OH MY GOD MY BRAIN HURTS.
Can we also acknowledge that I am definitely never going to say I’m lost again?
Granny Weatherwax was not lost. She wasn’t the kind of person who ever became lost. It was just that, at the moment, while she knew exactly where SHE was, she didn’t know the position of anywhere else.
Incorporating this into my vocabulary, BRB.
I admit to getting a little nervous and uncomfortable when Magrat encountered the two guards who made it fairly clear that they were going to sexually assault Magrat, so I was quite relieved when that didn’t happen and Magrat got to punch one of them in the jaw, and then utter this beautiful line:
“You’re wondering whether I really would cut your throat,” panted Magrat. “I don’t know either. Think of the fun we could have together, finding out.”
WELL. SHIT. And the shocks just kept coming after this! It’s not that I thought Magrat was a particularly timid person. She’d already shown me that she could be forceful when she believed it was necessary. But there’s an undeniably energy to her in these scenes with her and Verence. Oh, right, the Fool’s name is VERENCE. I’d say, “What are the odds?” But… they’re pretty good, given that Verence was the king. Anyway, it’s like having this mission before her gives her a confidence that she didn’t have before. At that point, she had bluffed and fought her way through multiple guards and she hadn’t scared the Fool away either. So she does something that I think she wouldn’t have otherwise done:
She took Granny Weatherwax’s advice.
The way in which Magrat blows open the door is astounding because she accepts that Granny’s method of doing magic has to be right, or at least part of it works. While in a dire situation, she tries something she’s never attempted before, she succeeds in imagining the door as part of a collection of all trees, and she channels the power needed to break the dungeon door.
TO FIND GRANNY WEATHERWAX STANDING IN THE ROOM. Oh my god, do you realize how great it is that Granny compliments Magrat’s technique??? YES, LET THIS BE THE START OF SOMETHING BEAUTIFUL. But first, they should probably get out of the way of the rapidly expanding wave of raw magic. Okay, whoops, clearly a bit too much magic. But it was Magrat’s first time! And she still did pretty damn good! I was impressed, as was Granny, and together, the two of them go to rescue Nanny Ogg. Admittedly, I felt really strange by this point in the section because… well, there is still a lot of book left. A lot of the book left. MORE THAN HALF. And yet, here Magrat and Granny are, face-to-face with Nanny, the duchess, and the duke. I did not expect this confrontation so soon, and I did not expect it to be so disturbing.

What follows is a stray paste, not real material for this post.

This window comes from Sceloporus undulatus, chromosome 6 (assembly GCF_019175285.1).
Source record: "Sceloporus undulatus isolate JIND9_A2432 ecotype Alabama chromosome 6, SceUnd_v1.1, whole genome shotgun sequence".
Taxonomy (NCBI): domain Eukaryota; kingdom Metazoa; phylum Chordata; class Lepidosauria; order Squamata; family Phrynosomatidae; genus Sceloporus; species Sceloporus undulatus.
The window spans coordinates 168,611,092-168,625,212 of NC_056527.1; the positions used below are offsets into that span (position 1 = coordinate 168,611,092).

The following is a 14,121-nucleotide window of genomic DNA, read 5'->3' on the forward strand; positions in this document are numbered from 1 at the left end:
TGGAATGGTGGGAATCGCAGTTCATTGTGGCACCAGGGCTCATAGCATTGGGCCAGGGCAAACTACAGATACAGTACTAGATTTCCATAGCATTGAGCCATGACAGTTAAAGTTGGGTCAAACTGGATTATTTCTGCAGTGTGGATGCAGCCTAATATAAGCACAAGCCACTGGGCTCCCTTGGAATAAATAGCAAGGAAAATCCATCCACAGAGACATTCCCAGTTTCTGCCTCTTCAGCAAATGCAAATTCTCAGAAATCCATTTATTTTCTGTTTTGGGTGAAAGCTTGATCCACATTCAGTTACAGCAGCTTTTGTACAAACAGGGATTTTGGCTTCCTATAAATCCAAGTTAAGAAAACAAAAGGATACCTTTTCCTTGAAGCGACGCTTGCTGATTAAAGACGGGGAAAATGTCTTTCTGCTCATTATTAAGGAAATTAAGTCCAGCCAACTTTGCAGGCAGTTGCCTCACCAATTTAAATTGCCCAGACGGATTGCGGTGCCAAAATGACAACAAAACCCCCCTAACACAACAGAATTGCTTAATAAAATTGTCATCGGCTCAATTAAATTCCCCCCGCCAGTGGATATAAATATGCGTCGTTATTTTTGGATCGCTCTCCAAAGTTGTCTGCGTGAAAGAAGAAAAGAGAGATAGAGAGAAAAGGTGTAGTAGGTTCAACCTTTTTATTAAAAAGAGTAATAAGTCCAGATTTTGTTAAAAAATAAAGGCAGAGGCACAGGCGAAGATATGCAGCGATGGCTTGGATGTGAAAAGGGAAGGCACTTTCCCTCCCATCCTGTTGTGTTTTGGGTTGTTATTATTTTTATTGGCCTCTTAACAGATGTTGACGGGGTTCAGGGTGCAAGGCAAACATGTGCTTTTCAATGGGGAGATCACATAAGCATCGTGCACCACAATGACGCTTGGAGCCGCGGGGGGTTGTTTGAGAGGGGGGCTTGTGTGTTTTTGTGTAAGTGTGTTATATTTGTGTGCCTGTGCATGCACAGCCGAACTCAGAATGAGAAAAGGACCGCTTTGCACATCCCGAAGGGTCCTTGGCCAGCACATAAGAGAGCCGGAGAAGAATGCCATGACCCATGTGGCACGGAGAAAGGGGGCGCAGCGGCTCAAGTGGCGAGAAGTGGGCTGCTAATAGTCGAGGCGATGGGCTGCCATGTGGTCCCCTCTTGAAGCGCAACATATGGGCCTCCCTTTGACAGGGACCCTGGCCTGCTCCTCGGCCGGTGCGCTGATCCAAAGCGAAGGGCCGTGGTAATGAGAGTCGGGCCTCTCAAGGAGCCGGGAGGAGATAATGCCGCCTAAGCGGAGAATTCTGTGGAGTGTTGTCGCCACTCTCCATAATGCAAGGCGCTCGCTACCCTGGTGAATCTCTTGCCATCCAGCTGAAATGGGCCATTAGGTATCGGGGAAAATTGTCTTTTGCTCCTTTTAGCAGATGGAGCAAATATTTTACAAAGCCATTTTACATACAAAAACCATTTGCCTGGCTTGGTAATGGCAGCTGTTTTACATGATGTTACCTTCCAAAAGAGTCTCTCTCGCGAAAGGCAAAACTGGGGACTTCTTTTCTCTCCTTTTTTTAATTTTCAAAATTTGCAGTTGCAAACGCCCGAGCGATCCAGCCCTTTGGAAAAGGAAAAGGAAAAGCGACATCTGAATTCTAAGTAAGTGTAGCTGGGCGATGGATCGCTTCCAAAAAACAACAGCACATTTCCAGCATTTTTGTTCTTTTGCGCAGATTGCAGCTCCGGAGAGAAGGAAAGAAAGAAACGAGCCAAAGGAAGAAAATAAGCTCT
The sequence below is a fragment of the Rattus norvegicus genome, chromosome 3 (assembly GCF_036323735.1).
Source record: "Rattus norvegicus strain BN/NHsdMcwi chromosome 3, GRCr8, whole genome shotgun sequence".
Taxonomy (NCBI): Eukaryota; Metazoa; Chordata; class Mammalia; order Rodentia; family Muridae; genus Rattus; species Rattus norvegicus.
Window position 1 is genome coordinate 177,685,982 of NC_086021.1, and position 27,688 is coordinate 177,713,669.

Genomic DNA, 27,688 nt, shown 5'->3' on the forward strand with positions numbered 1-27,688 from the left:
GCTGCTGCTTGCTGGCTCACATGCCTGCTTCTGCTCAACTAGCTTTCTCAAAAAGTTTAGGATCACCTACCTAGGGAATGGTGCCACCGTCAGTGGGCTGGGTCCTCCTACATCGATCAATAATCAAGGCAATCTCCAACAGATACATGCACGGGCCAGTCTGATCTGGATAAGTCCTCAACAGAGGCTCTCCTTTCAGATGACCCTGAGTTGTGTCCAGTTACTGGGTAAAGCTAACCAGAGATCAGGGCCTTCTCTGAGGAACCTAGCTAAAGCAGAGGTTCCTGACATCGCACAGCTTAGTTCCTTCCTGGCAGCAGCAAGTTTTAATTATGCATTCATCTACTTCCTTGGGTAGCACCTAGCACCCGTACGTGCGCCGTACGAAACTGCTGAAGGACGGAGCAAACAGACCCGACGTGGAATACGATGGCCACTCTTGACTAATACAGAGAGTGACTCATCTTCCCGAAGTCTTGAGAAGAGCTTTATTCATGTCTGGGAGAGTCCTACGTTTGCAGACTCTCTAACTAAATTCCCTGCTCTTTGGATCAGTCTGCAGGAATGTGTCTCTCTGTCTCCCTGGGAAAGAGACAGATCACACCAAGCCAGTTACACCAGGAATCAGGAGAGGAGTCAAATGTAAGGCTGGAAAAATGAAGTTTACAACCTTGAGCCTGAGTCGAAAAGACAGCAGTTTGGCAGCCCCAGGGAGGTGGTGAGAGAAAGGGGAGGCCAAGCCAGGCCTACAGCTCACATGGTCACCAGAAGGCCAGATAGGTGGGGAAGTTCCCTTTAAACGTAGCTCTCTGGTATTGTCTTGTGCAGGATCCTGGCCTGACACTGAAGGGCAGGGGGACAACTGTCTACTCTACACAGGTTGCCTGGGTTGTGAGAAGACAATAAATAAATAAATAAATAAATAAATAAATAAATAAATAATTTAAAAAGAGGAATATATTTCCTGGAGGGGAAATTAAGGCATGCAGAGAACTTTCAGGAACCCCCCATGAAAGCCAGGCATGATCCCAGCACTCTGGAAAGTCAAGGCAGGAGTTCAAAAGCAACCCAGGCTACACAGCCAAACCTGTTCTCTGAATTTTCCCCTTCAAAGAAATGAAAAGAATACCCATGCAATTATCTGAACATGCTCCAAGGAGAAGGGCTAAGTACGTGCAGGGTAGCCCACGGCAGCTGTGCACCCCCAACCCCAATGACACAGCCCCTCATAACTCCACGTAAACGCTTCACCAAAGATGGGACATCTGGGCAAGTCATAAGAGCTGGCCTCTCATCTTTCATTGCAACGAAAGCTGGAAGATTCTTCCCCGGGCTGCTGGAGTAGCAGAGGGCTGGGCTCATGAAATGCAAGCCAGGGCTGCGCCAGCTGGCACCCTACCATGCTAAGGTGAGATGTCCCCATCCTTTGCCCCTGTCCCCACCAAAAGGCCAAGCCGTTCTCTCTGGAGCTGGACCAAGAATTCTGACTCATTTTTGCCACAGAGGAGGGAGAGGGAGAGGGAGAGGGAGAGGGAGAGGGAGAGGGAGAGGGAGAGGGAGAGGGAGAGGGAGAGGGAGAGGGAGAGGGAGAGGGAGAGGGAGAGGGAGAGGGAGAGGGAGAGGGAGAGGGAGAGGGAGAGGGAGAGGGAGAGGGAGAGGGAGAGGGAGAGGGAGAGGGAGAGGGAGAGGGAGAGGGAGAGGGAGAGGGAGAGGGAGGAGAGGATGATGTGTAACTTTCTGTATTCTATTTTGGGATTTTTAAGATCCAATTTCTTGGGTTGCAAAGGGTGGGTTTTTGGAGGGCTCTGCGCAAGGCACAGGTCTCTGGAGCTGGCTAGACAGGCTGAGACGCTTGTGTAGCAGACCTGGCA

It seems to me that Duke Felmet’s guilt has circled round to something resembling a determination, albeit one that’s terrifyingly misguided. Now, he doesn’t care that he killed the last king. He says that he is “king by right of conquest.” Conquest! Well, that’s a neat euphemism for assassination. And his certainty over his reign is reinforced by his understand of magic and witches:
“If you defeat me by magic, magic will rule,” said the duke. “And you can’t do it. And any king raised with your help would be under your power. Hag-ridden, I might say. That which magic rules, magic destroys. It would destroy you, too. You know.”
How the duke knew Granny’s aversion to meddling and the misuse of magic is beyond me, but that’s a moot point. He knows that Granny is stuck, that she’ll be reluctant to conquer him by force of magic, because it’ll set a terrible precedent for future kings. How could they ever truly rule if it was Granny’s power that made it possible? So the only possible outcome left is for Tomjon to return to Lancre some day and take the throne back. That’s the only way Duke Felmet could be defeated. Which is a really messed up situation! Are they going to have to survive through years of taxation and persecution at the hands of Felmet? They’d have to wait over a decade for Tomjon to grow up and be capable of fighting the duke.
Wow, this got SO MESSED UP, y’all.
The video contains use of the words “mad,” “madness,” “crazy,” and “insanity.”